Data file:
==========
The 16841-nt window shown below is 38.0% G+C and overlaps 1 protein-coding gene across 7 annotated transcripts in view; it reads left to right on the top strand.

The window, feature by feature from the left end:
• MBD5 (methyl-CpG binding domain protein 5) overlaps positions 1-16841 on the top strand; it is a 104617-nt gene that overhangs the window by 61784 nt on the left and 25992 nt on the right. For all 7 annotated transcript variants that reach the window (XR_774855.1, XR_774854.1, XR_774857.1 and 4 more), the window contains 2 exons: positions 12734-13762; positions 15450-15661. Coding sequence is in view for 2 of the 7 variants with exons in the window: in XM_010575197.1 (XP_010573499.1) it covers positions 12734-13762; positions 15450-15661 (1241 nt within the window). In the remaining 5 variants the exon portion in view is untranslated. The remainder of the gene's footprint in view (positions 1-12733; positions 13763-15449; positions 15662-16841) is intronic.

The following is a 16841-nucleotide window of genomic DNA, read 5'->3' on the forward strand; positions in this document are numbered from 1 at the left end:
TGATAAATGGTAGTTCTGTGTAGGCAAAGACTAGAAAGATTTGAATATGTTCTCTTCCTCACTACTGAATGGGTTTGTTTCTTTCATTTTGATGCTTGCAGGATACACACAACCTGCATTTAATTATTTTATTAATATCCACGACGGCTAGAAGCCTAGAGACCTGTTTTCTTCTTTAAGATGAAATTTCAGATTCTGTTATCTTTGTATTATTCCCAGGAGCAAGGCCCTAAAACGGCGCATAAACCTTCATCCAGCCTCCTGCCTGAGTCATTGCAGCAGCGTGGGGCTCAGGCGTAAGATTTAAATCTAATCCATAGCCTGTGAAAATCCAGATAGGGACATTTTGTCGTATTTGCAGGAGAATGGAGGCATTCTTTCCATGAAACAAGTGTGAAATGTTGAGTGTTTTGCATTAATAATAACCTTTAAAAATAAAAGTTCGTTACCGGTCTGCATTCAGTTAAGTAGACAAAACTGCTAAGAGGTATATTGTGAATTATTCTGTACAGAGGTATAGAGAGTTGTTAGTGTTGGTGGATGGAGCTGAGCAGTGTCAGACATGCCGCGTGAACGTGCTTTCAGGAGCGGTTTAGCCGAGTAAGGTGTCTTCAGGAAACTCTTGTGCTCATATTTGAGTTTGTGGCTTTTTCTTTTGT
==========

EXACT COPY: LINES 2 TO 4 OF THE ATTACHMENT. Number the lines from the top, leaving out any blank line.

The window, feature by feature from the left end:
• MBD5 (methyl-CpG binding domain protein 5) overlaps positions 1-16841 on the top strand; it is a 104617-nt gene that overhangs the window by 61784 nt on the left and 25992 nt on the right. For all 7 annotated transcript variants that reach the window (XR_774855.1, XR_774854.1, XR_774857.1 and 4 more), the window contains 2 exons: positions 12734-13762; positions 15450-15661. Coding sequence is in view for 2 of the 7 variants with exons in the window: in XM_010575197.1 (XP_010573499.1) it covers positions 12734-13762; positions 15450-15661 (1241 nt within the window). In the remaining 5 variants the exon portion in view is untranslated. The remainder of the gene's footprint in view (positions 1-12733; positions 13763-15449; positions 15662-16841) is intronic.

The following is a 16841-nucleotide window of genomic DNA, read 5'->3' on the forward strand; positions in this document are numbered from 1 at the left end: